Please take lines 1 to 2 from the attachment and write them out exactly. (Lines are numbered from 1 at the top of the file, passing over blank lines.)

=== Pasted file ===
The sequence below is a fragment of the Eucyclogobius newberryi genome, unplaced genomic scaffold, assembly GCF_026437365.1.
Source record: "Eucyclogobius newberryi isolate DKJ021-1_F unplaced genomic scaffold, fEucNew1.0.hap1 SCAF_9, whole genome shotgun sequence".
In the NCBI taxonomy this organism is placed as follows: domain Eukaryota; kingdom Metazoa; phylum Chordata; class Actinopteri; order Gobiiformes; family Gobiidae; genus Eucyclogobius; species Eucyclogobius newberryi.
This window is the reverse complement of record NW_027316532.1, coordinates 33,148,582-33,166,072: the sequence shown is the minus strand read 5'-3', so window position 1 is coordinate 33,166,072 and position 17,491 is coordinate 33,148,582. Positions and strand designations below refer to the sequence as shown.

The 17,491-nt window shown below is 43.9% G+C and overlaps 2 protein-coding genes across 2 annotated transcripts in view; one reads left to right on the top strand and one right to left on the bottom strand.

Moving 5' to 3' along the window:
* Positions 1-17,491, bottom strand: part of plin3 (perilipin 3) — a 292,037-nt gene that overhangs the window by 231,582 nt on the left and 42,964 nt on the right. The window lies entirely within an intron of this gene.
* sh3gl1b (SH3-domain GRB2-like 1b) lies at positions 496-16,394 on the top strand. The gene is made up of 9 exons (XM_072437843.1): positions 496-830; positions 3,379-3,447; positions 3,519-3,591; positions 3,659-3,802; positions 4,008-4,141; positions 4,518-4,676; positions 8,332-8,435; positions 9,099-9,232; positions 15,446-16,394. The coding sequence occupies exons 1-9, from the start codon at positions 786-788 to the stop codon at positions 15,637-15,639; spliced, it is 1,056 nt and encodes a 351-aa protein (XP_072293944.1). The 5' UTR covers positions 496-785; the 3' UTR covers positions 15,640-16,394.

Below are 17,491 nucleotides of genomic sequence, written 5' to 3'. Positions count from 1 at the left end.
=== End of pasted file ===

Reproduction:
The sequence below is a fragment of the Eucyclogobius newberryi genome, unplaced genomic scaffold, assembly GCF_026437365.1.
Source record: "Eucyclogobius newberryi isolate DKJ021-1_F unplaced genomic scaffold, fEucNew1.0.hap1 SCAF_9, whole genome shotgun sequence".